Purpose of review: To evaluate the relevance of results obtained using allergen microarray technique for the description of the IgE repertoire in allergic patients.
Recent findings: Allergen microarray was introduced at the beginning of the last decade. Since then, an increasing number of allergens have been identified, correspondingly increasing the accuracy of the description of immunoglobulin (Ig)E repertoire. In the last 2 years, a large number of articles were published that accurately described not only the general features of this technique, but also the use of allergen microarray in specific situations.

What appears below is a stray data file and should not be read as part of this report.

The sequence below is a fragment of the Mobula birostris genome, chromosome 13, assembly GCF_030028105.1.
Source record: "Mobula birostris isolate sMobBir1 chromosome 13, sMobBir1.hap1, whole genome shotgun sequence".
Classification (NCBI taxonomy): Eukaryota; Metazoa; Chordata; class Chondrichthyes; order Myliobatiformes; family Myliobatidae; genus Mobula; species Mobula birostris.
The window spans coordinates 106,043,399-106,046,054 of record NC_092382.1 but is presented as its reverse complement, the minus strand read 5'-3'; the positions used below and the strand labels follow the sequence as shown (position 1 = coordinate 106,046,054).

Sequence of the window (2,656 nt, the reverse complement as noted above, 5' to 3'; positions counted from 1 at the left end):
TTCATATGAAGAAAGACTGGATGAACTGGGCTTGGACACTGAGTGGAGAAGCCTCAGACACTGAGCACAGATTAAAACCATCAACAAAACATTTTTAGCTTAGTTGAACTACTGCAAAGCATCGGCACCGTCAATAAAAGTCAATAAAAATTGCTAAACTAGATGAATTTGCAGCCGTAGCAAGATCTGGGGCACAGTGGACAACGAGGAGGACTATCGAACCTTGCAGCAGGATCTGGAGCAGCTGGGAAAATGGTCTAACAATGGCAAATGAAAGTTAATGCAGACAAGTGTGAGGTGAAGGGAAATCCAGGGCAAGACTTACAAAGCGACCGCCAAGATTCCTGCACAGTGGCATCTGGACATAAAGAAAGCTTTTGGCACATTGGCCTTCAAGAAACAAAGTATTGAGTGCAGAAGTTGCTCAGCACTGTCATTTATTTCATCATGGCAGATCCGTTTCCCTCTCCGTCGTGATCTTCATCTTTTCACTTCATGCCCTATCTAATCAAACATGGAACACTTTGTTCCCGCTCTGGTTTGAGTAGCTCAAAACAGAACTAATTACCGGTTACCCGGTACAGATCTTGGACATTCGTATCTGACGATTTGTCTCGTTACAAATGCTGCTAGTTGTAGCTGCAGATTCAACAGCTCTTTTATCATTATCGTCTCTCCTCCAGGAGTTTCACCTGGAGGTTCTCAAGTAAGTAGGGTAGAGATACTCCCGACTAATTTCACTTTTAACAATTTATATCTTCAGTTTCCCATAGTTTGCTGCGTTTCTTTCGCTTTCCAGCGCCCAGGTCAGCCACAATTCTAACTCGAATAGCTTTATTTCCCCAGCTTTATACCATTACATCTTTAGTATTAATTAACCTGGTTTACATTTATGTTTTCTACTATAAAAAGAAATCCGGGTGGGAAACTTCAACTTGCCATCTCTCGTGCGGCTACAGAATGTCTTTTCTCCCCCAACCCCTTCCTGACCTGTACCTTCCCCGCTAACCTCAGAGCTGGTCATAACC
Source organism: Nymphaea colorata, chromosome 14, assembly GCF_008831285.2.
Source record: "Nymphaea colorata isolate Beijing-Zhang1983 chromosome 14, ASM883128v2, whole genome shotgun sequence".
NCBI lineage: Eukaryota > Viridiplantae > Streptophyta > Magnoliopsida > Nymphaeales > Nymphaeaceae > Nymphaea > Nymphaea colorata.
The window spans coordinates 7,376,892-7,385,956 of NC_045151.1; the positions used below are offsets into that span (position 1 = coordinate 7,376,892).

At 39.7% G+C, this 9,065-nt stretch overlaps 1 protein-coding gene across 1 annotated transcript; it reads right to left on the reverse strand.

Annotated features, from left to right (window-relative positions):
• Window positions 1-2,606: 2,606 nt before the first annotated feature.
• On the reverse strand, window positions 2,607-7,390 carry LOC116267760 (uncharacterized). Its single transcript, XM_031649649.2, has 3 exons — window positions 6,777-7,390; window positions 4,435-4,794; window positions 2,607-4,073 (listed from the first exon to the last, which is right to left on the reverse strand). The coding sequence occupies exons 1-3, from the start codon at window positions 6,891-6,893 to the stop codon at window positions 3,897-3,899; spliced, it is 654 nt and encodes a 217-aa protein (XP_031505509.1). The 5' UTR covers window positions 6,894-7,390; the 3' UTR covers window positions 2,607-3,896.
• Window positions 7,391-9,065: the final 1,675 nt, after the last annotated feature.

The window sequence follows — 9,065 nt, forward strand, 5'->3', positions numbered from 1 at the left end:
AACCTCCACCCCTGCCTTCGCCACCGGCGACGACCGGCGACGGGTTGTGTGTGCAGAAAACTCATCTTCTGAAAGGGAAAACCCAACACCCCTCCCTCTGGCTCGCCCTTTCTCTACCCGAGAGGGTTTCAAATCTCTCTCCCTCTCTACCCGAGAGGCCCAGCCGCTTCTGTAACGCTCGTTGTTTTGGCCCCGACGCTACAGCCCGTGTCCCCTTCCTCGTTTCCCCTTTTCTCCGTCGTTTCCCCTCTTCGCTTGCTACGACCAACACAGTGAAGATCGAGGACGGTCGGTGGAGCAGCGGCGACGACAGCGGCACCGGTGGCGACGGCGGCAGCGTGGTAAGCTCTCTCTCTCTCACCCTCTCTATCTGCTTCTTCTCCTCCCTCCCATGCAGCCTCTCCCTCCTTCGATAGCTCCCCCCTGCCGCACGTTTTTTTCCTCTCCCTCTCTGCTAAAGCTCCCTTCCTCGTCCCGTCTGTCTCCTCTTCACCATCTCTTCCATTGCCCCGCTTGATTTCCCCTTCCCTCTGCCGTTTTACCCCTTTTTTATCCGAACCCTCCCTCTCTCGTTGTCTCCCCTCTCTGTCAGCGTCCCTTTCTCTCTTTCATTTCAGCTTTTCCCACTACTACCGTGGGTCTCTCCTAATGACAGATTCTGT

Summary: The recent availability of highly purified or recombinant allergen components has deeply modified the laboratory approach to allergy diagnosis that, now, it cannot be limited to the detection of IgE specific to extractive allergens. Indeed, these contain both specific components (i.e. molecules strictly associated to that allergen source) and pan-allergen or cross-reacting allergens (i.e. molecules that are present in different similar allergen sources or that are present in highly homologous structures in different species). Newer techniques such as recombinant allergen testing and allergen microarray allow a more detailed evaluation of IgE responses. Future research is needed to more clearly define their role in clinical practice.